World News
US pulls Peace Corps volunteers from Kenya PDF  | Print |  E-mail
Written by JASON STRAZIUSO, Associated Press   
Thursday, 24 July 2014 23:30
NAIROBI, Kenya (AP) — The Peace Corps is suspending its programs in Kenya because of security concerns and is pulling more than 50 volunteers out of the country until threat levels decrease, the Peace Corps and State Department said Thursday.

A statement to The Associated Press from the State Department said that the Peace Corps "has been closely monitoring the security environment in Kenya ... and has decided to officially suspend the program in Kenya." The Peace Corps will monitor the security situation and determine when volunteers can return, it said.

The decision comes amid a tightening of security by the U.S. Embassy in Kenya, which has seen dozens of grenade and gunfire attacks the last two years. Earlier this year the U.S. increased the number of security personnel at the embassy and put armed Marines behind sandbag bunkers on the embassy roof. The State Department also reduced the number of U.S. personnel here by moving a regional USAID office out of the country.

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Ukrainian prime minister announces resignation PDF  | Print |  E-mail
Written by DAVID McHUGH, Associated Press   
Thursday, 24 July 2014 23:15
KIEV, Ukraine (AP) — Ukrainian Prime Minister Arseniy Yatsenyuk announced his resignation Thursday, opening the way for new elections that would reflect the country's starkly changed political scene after the ouster of pro-Russian President Viktor Yanukovych in February.

Yatsenyuk, a supporter of closer ties with Europe and a key participant in the protests that toppled Yanukovych, made the announcement from the dais of Parliament after two parties said they would pull out of the governing coalition. He said Parliament could no longer do its work and pass necessary laws.

President Petro Poroshenko, elected to replace Yanukovych May 25, earlier praised the withdrawal of the two parties. He said that "all opinion polls, and direct conversations with people, show that society wants a complete rebooting of the government."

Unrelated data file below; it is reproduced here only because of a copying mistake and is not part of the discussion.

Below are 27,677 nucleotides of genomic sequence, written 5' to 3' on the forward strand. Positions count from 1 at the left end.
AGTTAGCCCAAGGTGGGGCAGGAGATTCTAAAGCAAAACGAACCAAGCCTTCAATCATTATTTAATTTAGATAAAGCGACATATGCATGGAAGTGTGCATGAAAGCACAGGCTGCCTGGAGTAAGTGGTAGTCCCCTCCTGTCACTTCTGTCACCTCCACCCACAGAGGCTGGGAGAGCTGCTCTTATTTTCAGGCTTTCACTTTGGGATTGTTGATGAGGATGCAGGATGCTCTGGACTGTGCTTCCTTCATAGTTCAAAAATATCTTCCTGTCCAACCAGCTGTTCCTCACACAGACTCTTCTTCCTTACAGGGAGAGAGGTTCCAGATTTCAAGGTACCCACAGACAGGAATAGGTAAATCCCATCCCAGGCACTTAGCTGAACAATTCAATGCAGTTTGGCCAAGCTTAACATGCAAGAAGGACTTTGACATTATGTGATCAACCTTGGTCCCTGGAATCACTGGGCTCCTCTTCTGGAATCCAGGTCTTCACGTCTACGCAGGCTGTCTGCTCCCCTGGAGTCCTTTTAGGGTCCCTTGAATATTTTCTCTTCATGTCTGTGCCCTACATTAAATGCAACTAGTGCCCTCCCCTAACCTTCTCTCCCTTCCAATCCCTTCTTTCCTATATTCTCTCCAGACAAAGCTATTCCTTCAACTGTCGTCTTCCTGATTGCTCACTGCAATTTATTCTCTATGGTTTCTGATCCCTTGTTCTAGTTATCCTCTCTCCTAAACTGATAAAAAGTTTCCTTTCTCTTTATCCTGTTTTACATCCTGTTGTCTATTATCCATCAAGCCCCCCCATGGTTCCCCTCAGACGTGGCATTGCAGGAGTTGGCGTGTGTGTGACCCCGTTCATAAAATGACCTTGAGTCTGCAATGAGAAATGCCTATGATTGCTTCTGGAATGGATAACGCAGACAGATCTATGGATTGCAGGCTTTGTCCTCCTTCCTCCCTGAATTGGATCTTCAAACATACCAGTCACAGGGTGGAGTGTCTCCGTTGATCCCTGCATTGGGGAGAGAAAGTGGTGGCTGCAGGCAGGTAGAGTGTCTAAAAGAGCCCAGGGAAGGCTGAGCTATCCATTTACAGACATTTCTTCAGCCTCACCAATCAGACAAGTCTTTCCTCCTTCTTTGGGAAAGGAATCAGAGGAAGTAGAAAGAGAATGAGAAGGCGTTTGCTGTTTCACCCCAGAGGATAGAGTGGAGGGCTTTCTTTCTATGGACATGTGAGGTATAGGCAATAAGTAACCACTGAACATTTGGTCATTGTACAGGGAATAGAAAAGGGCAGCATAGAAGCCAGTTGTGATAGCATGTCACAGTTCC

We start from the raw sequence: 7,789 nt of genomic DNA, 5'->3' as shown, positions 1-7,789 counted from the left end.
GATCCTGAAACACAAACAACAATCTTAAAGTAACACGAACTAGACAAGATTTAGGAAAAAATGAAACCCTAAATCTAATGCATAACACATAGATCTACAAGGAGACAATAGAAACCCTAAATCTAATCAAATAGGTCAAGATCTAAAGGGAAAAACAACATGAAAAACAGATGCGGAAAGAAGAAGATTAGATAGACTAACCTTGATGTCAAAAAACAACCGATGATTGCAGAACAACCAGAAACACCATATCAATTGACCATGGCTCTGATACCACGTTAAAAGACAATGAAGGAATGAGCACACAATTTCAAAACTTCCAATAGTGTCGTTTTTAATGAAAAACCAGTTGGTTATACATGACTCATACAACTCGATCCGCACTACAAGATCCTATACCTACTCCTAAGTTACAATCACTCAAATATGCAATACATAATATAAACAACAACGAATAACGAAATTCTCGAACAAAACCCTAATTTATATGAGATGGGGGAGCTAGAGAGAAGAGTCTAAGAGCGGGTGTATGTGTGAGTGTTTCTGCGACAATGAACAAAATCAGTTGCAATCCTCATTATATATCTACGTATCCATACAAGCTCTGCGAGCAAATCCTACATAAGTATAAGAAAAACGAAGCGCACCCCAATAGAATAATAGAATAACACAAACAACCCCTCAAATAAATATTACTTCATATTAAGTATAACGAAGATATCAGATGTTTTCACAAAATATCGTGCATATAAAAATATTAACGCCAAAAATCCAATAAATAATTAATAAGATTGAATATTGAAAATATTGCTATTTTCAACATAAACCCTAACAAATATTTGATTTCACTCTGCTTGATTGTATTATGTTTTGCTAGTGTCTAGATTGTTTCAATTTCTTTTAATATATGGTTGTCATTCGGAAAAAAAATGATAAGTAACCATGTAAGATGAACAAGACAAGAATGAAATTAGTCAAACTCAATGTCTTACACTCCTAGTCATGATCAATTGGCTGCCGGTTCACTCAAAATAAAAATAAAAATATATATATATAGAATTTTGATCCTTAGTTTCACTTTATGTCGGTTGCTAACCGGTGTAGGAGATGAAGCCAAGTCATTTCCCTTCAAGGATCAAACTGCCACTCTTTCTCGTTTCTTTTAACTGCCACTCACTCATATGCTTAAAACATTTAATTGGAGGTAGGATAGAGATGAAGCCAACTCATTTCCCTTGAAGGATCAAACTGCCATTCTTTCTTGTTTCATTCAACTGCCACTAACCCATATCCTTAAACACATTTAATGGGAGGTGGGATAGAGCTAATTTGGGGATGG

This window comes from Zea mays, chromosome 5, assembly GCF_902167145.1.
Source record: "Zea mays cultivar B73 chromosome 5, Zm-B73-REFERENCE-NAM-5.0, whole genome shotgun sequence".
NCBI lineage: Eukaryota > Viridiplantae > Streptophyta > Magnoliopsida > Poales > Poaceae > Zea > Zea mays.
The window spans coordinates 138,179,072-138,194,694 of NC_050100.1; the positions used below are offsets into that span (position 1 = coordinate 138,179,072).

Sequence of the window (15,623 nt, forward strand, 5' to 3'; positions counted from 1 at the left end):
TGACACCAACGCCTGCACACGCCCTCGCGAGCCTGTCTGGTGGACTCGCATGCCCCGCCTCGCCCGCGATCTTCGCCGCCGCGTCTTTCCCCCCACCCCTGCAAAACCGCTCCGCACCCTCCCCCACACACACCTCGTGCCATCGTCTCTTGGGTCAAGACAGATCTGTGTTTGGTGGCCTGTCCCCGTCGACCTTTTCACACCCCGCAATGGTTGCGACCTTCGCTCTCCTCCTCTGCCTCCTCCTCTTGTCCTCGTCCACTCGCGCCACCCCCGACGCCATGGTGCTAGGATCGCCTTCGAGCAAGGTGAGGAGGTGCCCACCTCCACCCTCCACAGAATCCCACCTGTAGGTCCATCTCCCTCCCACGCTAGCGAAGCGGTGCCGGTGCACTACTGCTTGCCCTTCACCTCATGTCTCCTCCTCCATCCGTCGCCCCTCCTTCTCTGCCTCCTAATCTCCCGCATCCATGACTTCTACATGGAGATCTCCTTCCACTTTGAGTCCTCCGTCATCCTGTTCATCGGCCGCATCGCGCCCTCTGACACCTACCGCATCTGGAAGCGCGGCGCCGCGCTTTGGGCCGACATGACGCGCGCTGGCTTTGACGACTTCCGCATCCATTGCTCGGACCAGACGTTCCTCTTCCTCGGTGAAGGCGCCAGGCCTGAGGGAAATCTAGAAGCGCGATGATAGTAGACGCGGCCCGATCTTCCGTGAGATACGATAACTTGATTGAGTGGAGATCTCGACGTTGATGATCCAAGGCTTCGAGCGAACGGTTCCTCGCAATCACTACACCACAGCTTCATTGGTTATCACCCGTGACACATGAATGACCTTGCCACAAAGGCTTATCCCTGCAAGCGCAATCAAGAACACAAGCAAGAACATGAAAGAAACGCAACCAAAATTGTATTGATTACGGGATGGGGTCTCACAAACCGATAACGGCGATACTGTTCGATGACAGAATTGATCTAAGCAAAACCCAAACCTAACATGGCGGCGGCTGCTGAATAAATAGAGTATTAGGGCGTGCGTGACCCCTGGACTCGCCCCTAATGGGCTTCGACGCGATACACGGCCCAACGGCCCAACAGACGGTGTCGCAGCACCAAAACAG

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Iraq elects new president as attacks kill dozens PDF  | Print |  E-mail
Written by SAMEER N. YACOUB, Associated Press   
Thursday, 24 July 2014 22:45
BAGHDAD (AP) — Iraqi lawmakers elected a veteran Kurdish politician on Thursday to replace long-serving Jalal Talabani as the country's new president in the latest step toward forming a new government. But a series of attacks killed dozens of people and Islamic militants destroyed a Muslim shrine traditionally said to be the burial place of the Prophet Jonah, underscoring the overwhelming challenges facing the divided nation.

The 76-year-old Fouad Massoum, one of the founders of the Patriotic Union of Kurdistan party led by the previous president, Talabani, accepted the position after winning two-thirds of the votes in parliament, noting the "huge security, political and economic tasks" facing the next government.

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Busy Gaza morgue performs Muslim burial rituals PDF  | Print |  E-mail
Written by KARIN LAUB, Associated Press   
Thursday, 24 July 2014 22:21
BEIT LAHIYA, Gaza Strip (AP) — In the morgue at a small Gaza hospital, the anguished cries of those who lost loved ones in Israeli airstrikes fell silent Thursday when Ahmed Jadallah began attending to the corpses, one by one, on his wooden work table.

With swift, steady movements, Jadallah swaddled a toddler in a white burial shroud and later gently cleaned the soot-stained face of the child's father — Islamic rituals that momentarily reassured the grieving.

Father and son had been killed earlier in the day, along with the child's grandparents and uncle, when an airstrike on an adjacent house sent debris flying into the family's living room.

Over the past three decades, the 75-year-old Jadallah has dressed hundreds of "martyrs" — those killed in conflict with Israel. He said that his volunteer work fulfills an Islamic commandment and that he hopes it will earn him a place in paradise.

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Planes with Ukraine bodies arrive in Netherlands PDF  | Print |  E-mail
Written by DMYTRO VLASOV, Associated Press   
Thursday, 24 July 2014 22:19
KHARKIV, Ukraine (AP) — Two more military aircraft carrying remains of victims from the Malaysian plane disaster arrived in the Netherlands on Thursday, while Australian and Dutch diplomats joined to promote a plan for a U.N. team to secure the crash site which has been controlled by pro-Russian rebels.

Human remains continue to be found a full week after the plane went down — underlining concerns about the halting and chaotic recovery effort at the sprawling site spread across farmland in eastern Ukraine. Armed separatists control the area and have hindered access by investigators.

All 298 people aboard Malaysia Airlines Flight 17 — most of them Dutch citizens — were killed when the plane was shot down on July 17. U.S. officials say the Boeing 777 was probably shot down by a missile from territory held by pro-Russian rebels, likely by accident.

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